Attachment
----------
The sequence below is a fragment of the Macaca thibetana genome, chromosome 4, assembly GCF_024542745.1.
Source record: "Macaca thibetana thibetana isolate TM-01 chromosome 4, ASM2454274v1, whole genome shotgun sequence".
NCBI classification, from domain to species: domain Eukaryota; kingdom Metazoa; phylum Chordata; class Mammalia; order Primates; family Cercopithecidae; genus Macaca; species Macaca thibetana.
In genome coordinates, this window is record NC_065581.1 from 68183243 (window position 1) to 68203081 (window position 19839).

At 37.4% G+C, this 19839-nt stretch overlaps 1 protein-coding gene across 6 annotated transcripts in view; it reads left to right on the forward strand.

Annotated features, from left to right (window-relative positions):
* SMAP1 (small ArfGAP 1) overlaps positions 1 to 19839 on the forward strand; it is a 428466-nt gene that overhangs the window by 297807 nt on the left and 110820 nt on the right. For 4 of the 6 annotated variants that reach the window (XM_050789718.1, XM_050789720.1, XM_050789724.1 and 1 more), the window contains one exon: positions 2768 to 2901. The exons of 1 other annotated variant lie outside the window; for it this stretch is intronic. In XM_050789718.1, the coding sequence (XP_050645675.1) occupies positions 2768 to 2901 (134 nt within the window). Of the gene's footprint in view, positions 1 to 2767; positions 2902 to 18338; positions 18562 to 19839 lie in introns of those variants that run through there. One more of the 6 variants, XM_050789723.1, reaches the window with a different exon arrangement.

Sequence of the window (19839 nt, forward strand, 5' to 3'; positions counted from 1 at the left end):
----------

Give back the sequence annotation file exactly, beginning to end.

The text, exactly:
The sequence below is a fragment of the Macaca thibetana genome, chromosome 4, assembly GCF_024542745.1.
Source record: "Macaca thibetana thibetana isolate TM-01 chromosome 4, ASM2454274v1, whole genome shotgun sequence".
NCBI classification, from domain to species: domain Eukaryota; kingdom Metazoa; phylum Chordata; class Mammalia; order Primates; family Cercopithecidae; genus Macaca; species Macaca thibetana.
In genome coordinates, this window is record NC_065581.1 from 68183243 (window position 1) to 68203081 (window position 19839).

At 37.4% G+C, this 19839-nt stretch overlaps 1 protein-coding gene across 6 annotated transcripts in view; it reads left to right on the forward strand.

Annotated features, from left to right (window-relative positions):
* SMAP1 (small ArfGAP 1) overlaps positions 1 to 19839 on the forward strand; it is a 428466-nt gene that overhangs the window by 297807 nt on the left and 110820 nt on the right. For 4 of the 6 annotated variants that reach the window (XM_050789718.1, XM_050789720.1, XM_050789724.1 and 1 more), the window contains one exon: positions 2768 to 2901. The exons of 1 other annotated variant lie outside the window; for it this stretch is intronic. In XM_050789718.1, the coding sequence (XP_050645675.1) occupies positions 2768 to 2901 (134 nt within the window). Of the gene's footprint in view, positions 1 to 2767; positions 2902 to 18338; positions 18562 to 19839 lie in introns of those variants that run through there. One more of the 6 variants, XM_050789723.1, reaches the window with a different exon arrangement.

Sequence of the window (19839 nt, forward strand, 5' to 3'; positions counted from 1 at the left end):